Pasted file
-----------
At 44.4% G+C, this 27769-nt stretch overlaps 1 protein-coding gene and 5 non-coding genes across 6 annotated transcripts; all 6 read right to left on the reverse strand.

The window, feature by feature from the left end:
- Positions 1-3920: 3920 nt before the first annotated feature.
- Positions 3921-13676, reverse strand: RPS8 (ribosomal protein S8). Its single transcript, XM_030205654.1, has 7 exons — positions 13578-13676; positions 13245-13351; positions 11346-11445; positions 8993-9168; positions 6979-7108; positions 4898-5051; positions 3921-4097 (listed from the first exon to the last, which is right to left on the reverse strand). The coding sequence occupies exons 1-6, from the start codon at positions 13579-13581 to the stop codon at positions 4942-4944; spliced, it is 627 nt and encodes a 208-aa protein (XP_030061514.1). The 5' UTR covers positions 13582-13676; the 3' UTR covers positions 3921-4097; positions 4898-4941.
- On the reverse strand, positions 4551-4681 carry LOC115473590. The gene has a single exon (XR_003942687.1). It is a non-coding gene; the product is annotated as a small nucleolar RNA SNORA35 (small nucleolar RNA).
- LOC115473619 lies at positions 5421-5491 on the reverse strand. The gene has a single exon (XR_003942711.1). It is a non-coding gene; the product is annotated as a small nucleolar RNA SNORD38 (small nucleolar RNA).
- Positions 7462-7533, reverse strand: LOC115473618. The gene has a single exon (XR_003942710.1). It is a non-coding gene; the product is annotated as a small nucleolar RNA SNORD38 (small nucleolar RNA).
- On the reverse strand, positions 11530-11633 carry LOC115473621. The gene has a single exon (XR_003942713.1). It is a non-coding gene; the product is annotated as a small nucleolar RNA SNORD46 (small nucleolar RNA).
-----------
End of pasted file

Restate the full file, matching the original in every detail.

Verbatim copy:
At 44.4% G+C, this 27769-nt stretch overlaps 1 protein-coding gene and 5 non-coding genes across 6 annotated transcripts; all 6 read right to left on the reverse strand.

The window, feature by feature from the left end:
- Positions 1-3920: 3920 nt before the first annotated feature.
- Positions 3921-13676, reverse strand: RPS8 (ribosomal protein S8). Its single transcript, XM_030205654.1, has 7 exons — positions 13578-13676; positions 13245-13351; positions 11346-11445; positions 8993-9168; positions 6979-7108; positions 4898-5051; positions 3921-4097 (listed from the first exon to the last, which is right to left on the reverse strand). The coding sequence occupies exons 1-6, from the start codon at positions 13579-13581 to the stop codon at positions 4942-4944; spliced, it is 627 nt and encodes a 208-aa protein (XP_030061514.1). The 5' UTR covers positions 13582-13676; the 3' UTR covers positions 3921-4097; positions 4898-4941.
- On the reverse strand, positions 4551-4681 carry LOC115473590. The gene has a single exon (XR_003942687.1). It is a non-coding gene; the product is annotated as a small nucleolar RNA SNORA35 (small nucleolar RNA).
- LOC115473619 lies at positions 5421-5491 on the reverse strand. The gene has a single exon (XR_003942711.1). It is a non-coding gene; the product is annotated as a small nucleolar RNA SNORD38 (small nucleolar RNA).
- Positions 7462-7533, reverse strand: LOC115473618. The gene has a single exon (XR_003942710.1). It is a non-coding gene; the product is annotated as a small nucleolar RNA SNORD38 (small nucleolar RNA).
- On the reverse strand, positions 11530-11633 carry LOC115473621. The gene has a single exon (XR_003942713.1). It is a non-coding gene; the product is annotated as a small nucleolar RNA SNORD46 (small nucleolar RNA).